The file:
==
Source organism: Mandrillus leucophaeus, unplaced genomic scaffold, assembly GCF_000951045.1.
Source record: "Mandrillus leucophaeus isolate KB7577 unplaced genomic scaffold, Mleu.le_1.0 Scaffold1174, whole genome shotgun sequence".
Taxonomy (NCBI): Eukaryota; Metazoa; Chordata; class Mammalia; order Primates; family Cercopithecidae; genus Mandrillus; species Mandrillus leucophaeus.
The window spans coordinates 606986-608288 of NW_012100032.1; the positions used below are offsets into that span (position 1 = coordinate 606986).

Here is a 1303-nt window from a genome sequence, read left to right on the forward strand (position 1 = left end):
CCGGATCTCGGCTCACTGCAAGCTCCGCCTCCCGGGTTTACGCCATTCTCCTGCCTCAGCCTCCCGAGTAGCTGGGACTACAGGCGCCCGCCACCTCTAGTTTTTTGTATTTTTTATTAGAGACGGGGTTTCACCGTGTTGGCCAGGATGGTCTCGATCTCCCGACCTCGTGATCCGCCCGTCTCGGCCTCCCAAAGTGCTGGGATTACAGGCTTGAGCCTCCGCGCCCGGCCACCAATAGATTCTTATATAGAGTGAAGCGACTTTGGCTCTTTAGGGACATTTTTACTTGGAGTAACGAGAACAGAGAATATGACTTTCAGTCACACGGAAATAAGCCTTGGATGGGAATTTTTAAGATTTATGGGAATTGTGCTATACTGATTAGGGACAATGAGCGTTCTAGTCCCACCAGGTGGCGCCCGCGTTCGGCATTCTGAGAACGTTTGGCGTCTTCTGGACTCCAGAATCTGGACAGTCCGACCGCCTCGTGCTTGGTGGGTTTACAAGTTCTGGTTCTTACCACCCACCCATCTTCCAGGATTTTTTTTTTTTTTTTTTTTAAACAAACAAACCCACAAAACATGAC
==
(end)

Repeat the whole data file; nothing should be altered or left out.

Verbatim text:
Source organism: Mandrillus leucophaeus, unplaced genomic scaffold, assembly GCF_000951045.1.
Source record: "Mandrillus leucophaeus isolate KB7577 unplaced genomic scaffold, Mleu.le_1.0 Scaffold1174, whole genome shotgun sequence".
Taxonomy (NCBI): Eukaryota; Metazoa; Chordata; class Mammalia; order Primates; family Cercopithecidae; genus Mandrillus; species Mandrillus leucophaeus.
The window spans coordinates 606986-608288 of NW_012100032.1; the positions used below are offsets into that span (position 1 = coordinate 606986).

Here is a 1303-nt window from a genome sequence, read left to right on the forward strand (position 1 = left end):
CCGGATCTCGGCTCACTGCAAGCTCCGCCTCCCGGGTTTACGCCATTCTCCTGCCTCAGCCTCCCGAGTAGCTGGGACTACAGGCGCCCGCCACCTCTAGTTTTTTGTATTTTTTATTAGAGACGGGGTTTCACCGTGTTGGCCAGGATGGTCTCGATCTCCCGACCTCGTGATCCGCCCGTCTCGGCCTCCCAAAGTGCTGGGATTACAGGCTTGAGCCTCCGCGCCCGGCCACCAATAGATTCTTATATAGAGTGAAGCGACTTTGGCTCTTTAGGGACATTTTTACTTGGAGTAACGAGAACAGAGAATATGACTTTCAGTCACACGGAAATAAGCCTTGGATGGGAATTTTTAAGATTTATGGGAATTGTGCTATACTGATTAGGGACAATGAGCGTTCTAGTCCCACCAGGTGGCGCCCGCGTTCGGCATTCTGAGAACGTTTGGCGTCTTCTGGACTCCAGAATCTGGACAGTCCGACCGCCTCGTGCTTGGTGGGTTTACAAGTTCTGGTTCTTACCACCCACCCATCTTCCAGGATTTTTTTTTTTTTTTTTTTTAAACAAACAAACCCACAAAACATGAC